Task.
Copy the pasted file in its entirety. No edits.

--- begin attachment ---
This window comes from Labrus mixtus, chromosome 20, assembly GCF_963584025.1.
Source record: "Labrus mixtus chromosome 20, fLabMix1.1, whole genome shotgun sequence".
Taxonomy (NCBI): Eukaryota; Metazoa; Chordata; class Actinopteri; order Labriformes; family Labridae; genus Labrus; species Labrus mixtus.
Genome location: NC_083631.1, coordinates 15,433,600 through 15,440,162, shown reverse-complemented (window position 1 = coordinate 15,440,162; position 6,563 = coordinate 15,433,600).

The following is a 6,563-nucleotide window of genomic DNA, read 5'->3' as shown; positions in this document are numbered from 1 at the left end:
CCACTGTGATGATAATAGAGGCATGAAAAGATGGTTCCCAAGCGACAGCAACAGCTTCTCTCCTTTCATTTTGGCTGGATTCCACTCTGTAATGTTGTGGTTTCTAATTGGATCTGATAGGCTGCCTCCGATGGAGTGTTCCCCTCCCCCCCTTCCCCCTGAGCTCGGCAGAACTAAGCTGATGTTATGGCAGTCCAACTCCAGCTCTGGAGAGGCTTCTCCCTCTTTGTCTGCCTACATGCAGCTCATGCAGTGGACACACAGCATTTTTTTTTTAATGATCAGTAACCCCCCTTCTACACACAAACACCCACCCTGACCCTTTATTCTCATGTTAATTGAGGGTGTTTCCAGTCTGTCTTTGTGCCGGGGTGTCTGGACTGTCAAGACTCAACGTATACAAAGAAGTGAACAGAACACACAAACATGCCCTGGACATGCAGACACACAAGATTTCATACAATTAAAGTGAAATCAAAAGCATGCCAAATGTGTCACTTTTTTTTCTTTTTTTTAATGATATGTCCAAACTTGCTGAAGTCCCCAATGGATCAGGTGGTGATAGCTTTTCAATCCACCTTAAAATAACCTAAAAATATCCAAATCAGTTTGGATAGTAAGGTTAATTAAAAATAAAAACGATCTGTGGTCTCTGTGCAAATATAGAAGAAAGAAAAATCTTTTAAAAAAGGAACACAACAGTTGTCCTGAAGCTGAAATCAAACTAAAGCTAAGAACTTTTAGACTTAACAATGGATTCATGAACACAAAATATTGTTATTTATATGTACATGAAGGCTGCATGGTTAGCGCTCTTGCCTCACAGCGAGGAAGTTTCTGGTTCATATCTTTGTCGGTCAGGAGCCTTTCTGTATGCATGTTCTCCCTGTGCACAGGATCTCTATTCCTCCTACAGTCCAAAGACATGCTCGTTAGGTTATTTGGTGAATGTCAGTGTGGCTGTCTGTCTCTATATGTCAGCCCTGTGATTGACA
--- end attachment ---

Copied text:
This window comes from Labrus mixtus, chromosome 20, assembly GCF_963584025.1.
Source record: "Labrus mixtus chromosome 20, fLabMix1.1, whole genome shotgun sequence".
Taxonomy (NCBI): Eukaryota; Metazoa; Chordata; class Actinopteri; order Labriformes; family Labridae; genus Labrus; species Labrus mixtus.
Genome location: NC_083631.1, coordinates 15,433,600 through 15,440,162, shown reverse-complemented (window position 1 = coordinate 15,440,162; position 6,563 = coordinate 15,433,600).

The following is a 6,563-nucleotide window of genomic DNA, read 5'->3' as shown; positions in this document are numbered from 1 at the left end:
CCACTGTGATGATAATAGAGGCATGAAAAGATGGTTCCCAAGCGACAGCAACAGCTTCTCTCCTTTCATTTTGGCTGGATTCCACTCTGTAATGTTGTGGTTTCTAATTGGATCTGATAGGCTGCCTCCGATGGAGTGTTCCCCTCCCCCCCTTCCCCCTGAGCTCGGCAGAACTAAGCTGATGTTATGGCAGTCCAACTCCAGCTCTGGAGAGGCTTCTCCCTCTTTGTCTGCCTACATGCAGCTCATGCAGTGGACACACAGCATTTTTTTTTTAATGATCAGTAACCCCCCTTCTACACACAAACACCCACCCTGACCCTTTATTCTCATGTTAATTGAGGGTGTTTCCAGTCTGTCTTTGTGCCGGGGTGTCTGGACTGTCAAGACTCAACGTATACAAAGAAGTGAACAGAACACACAAACATGCCCTGGACATGCAGACACACAAGATTTCATACAATTAAAGTGAAATCAAAAGCATGCCAAATGTGTCACTTTTTTTTCTTTTTTTTAATGATATGTCCAAACTTGCTGAAGTCCCCAATGGATCAGGTGGTGATAGCTTTTCAATCCACCTTAAAATAACCTAAAAATATCCAAATCAGTTTGGATAGTAAGGTTAATTAAAAATAAAAACGATCTGTGGTCTCTGTGCAAATATAGAAGAAAGAAAAATCTTTTAAAAAAGGAACACAACAGTTGTCCTGAAGCTGAAATCAAACTAAAGCTAAGAACTTTTAGACTTAACAATGGATTCATGAACACAAAATATTGTTATTTATATGTACATGAAGGCTGCATGGTTAGCGCTCTTGCCTCACAGCGAGGAAGTTTCTGGTTCATATCTTTGTCGGTCAGGAGCCTTTCTGTATGCATGTTCTCCCTGTGCACAGGATCTCTATTCCTCCTACAGTCCAAAGACATGCTCGTTAGGTTATTTGGTGAATGTCAGTGTGGCTGTCTGTCTCTATATGTCAGCCCTGTGATTGACA